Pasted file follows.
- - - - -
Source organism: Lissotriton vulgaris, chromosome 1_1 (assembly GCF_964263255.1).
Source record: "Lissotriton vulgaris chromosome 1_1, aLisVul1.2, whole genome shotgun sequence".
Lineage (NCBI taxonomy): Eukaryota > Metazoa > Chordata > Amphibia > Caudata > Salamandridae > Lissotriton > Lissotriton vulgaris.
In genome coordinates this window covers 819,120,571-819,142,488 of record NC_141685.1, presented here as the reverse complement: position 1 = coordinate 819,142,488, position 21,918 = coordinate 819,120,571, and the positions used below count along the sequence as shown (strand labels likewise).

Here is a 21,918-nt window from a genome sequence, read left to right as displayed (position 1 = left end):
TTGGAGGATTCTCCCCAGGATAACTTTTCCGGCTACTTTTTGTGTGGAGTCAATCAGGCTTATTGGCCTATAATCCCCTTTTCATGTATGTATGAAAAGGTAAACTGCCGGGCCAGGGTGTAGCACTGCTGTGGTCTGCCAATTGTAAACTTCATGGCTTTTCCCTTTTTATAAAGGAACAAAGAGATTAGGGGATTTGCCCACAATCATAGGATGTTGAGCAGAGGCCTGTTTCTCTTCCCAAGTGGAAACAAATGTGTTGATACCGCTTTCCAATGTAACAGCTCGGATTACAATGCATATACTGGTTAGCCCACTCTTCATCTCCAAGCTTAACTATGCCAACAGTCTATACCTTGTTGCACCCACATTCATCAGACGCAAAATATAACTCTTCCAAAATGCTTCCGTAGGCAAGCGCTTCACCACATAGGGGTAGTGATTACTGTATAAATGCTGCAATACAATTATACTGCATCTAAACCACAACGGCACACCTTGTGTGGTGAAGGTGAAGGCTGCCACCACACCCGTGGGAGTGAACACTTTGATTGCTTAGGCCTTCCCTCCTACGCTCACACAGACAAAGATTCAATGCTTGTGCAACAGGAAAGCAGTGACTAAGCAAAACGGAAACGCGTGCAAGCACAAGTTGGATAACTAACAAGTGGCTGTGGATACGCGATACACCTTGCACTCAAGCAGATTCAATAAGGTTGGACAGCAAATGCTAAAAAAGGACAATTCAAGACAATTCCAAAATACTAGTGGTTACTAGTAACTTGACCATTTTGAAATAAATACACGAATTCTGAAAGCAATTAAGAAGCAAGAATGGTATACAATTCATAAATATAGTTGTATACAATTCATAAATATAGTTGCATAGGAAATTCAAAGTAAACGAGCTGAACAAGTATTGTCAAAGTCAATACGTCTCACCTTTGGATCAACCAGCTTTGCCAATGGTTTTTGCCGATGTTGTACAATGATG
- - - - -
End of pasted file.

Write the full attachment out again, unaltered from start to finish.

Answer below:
Source organism: Lissotriton vulgaris, chromosome 1_1 (assembly GCF_964263255.1).
Source record: "Lissotriton vulgaris chromosome 1_1, aLisVul1.2, whole genome shotgun sequence".
Lineage (NCBI taxonomy): Eukaryota > Metazoa > Chordata > Amphibia > Caudata > Salamandridae > Lissotriton > Lissotriton vulgaris.
In genome coordinates this window covers 819,120,571-819,142,488 of record NC_141685.1, presented here as the reverse complement: position 1 = coordinate 819,142,488, position 21,918 = coordinate 819,120,571, and the positions used below count along the sequence as shown (strand labels likewise).

Here is a 21,918-nt window from a genome sequence, read left to right as displayed (position 1 = left end):
TTGGAGGATTCTCCCCAGGATAACTTTTCCGGCTACTTTTTGTGTGGAGTCAATCAGGCTTATTGGCCTATAATCCCCTTTTCATGTATGTATGAAAAGGTAAACTGCCGGGCCAGGGTGTAGCACTGCTGTGGTCTGCCAATTGTAAACTTCATGGCTTTTCCCTTTTTATAAAGGAACAAAGAGATTAGGGGATTTGCCCACAATCATAGGATGTTGAGCAGAGGCCTGTTTCTCTTCCCAAGTGGAAACAAATGTGTTGATACCGCTTTCCAATGTAACAGCTCGGATTACAATGCATATACTGGTTAGCCCACTCTTCATCTCCAAGCTTAACTATGCCAACAGTCTATACCTTGTTGCACCCACATTCATCAGACGCAAAATATAACTCTTCCAAAATGCTTCCGTAGGCAAGCGCTTCACCACATAGGGGTAGTGATTACTGTATAAATGCTGCAATACAATTATACTGCATCTAAACCACAACGGCACACCTTGTGTGGTGAAGGTGAAGGCTGCCACCACACCCGTGGGAGTGAACACTTTGATTGCTTAGGCCTTCCCTCCTACGCTCACACAGACAAAGATTCAATGCTTGTGCAACAGGAAAGCAGTGACTAAGCAAAACGGAAACGCGTGCAAGCACAAGTTGGATAACTAACAAGTGGCTGTGGATACGCGATACACCTTGCACTCAAGCAGATTCAATAAGGTTGGACAGCAAATGCTAAAAAAGGACAATTCAAGACAATTCCAAAATACTAGTGGTTACTAGTAACTTGACCATTTTGAAATAAATACACGAATTCTGAAAGCAATTAAGAAGCAAGAATGGTATACAATTCATAAATATAGTTGTATACAATTCATAAATATAGTTGCATAGGAAATTCAAAGTAAACGAGCTGAACAAGTATTGTCAAAGTCAATACGTCTCACCTTTGGATCAACCAGCTTTGCCAATGGTTTTTGCCGATGTTGTACAATGATG